Let Bob Tisch, whose presence commands attention, merely express a desire to own a National Football League team in Baltimore and it will happen. He has all the prerequisites--the character, the currency and the connections. And if he completes a tentative game plan it will be as the 51% owner.
That’s a new development in the proceedings, but is actually the only way he would agree to be involved. No minority partnership or 50-50 deal for him. Besides, the league insists on having one individual in control, which minimizes confusion and consternation and clearly defines the role of authority.
It’s not likely Tisch would be interested in a minority role because that wouldn’t give him much more than a rooting interest and the chance to wave a pennant at kickoff time. Tisch’s impressive personal and business record belies such a minimal identification in the NFL. He wants much more than that.
Nathan Landow, a Bethesda, Md., developer, who earlier tried to unite with a Baltimore group led by John Paterakis and Larry Rachuba, said that Tisch is interested in joining him. The two made plans to to discuss details of a possible alignment.
The Landow-Tisch conversations have been going on for a considerable period of time, only Landow, for some reason, didn’t say so. Last Friday, Landow, who only the day before said he was not locked into a set arrangement for bringing an expansion franchise to Baltimore, disclosed that Tisch might be the one to join him in the effort. He emphasized this would not alter a plan to have Vernon Jordan Jr., past president of the National Urban League, included in the ownership lineup.
Tisch, meanwhile, has definite plans to attend the NFL owners meetings next week in Palm Springs. Landow said he might “go for a day or two.” So Tisch, who will be visiting the convention scene but not involved in the business agenda, is currently regarded as the likely owner of any new Baltimore team, providing his interest doesn’t wane.
The surprise in the latest projected scenario is that Tisch would want a partner because he is fully equipped to handle it alone. He is a man of extensive business interests and enjoys high-profile influence. His financial worth has been estimated at $850 million, which means, if pressed, he could write a check for a down payment on the entire league . . . not just an expansion team.
Tisch serves as president and co-chief executive officer of the Loews Corp., which controls such diverse subsidiaries as Lorillard, Inc., manufacturers of Newport, Kent, Old Gold and other brands of cigarettes; the CNA Financial Corp., the Bulova Watch Co., and operators of an extensive hotel chain, including the Regency and Summit in New York, Harbour Cove in the Bahamas, LaNapoule in France and the Monte Carlo in Monaco.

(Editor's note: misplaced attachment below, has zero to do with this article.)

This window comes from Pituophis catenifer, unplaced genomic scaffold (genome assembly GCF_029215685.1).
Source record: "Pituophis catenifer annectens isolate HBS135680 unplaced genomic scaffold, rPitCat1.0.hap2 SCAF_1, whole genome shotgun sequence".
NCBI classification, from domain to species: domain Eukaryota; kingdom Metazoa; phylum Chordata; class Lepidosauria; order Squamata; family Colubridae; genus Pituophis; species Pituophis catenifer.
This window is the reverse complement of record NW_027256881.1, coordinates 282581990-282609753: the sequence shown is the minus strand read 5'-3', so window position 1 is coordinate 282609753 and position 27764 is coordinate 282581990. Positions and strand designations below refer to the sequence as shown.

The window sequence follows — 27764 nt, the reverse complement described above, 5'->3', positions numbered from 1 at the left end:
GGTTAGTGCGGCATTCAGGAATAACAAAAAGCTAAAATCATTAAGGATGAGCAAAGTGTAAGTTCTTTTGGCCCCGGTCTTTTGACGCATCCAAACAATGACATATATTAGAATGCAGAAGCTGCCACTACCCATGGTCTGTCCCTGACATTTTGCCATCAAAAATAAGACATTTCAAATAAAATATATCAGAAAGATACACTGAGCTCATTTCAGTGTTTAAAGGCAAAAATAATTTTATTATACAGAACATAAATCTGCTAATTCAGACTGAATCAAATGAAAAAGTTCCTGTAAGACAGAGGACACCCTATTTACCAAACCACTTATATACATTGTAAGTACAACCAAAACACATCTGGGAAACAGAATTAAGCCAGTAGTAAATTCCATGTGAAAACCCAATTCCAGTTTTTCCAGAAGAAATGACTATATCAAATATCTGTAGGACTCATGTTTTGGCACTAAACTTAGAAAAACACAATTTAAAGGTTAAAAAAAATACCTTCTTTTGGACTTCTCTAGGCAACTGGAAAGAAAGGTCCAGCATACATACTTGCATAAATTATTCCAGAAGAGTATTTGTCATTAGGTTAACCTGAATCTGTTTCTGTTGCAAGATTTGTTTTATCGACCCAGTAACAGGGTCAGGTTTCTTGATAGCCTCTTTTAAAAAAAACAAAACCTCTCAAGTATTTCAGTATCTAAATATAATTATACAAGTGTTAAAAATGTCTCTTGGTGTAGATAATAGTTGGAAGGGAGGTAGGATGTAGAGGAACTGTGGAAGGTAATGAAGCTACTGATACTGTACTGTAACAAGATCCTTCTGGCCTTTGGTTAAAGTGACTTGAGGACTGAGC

The 62-year-old Tisch attended Bucknell University for two years and, after military service, graduated from the University of Michigan, class of 1948. Tisch and his older brother, Laurence, are the largest stockholders in CBS, which has been aligned with pro football during its phenomenal growth of the last 30 years, or since Commissioner Pete Rozelle succeeded the late Bert Bell in 1960.
Rozelle and Tisch, a former Postmaster General of the United States, are friends of long-standing in Harrison, N.Y., where both families live. It has been a desire of Tisch to become apart of the game and he gave thought to buying the Dallas Cowboys before it was sold to Jerry Jones for $140 million. However, he decided that even by plane the trip was too long and time consuming from his New York base and turned away from early negotiations.
With Baltimore, which is an easy commute from New York, it would be a comfortable and far less-taxing experience. Besides, Baltimore, which had a 35-year history of pro football before it was plundered in 1984, is the only city, among seven candidates, aspiring for an expansion team to have a new stadium already approved by the governor and legislature.
A 65,000 seat football facility, without a wall behind it, which is going to spoil the planned baseball park for the Baltimore Orioles, is on hold. It awaits only the NFL decision that Baltimore is one of the two cities picked for expansion. The football stadium from a physical standpoint has a chance to be far superior to the baseball construction.
The push for team expansion, which has been slowed by the fact there has not been a collective bargaining agreement between the owners and the players’ association, could come about at the October meeting of the NFL. It’s doubtful, however, if anything will be decided at the meeting next week, although the Maryland Stadium Authority will be represented by chairman Herbert Belgrad, plus Pam Shriver, the tennis playing goodwill ambassador who is from one of Maryland’s oldest families and is such a pleasure to know and be around.
There has been talk of expansion, but not from Rozelle, even coming about in 1990 or 1991 so Baltimore is in an ideal position.
It was Landow who said, “We (Baltimore) have a hell of a shot.”
If Tisch is involved, with or without Landow, it would almost be a foregone conclusion.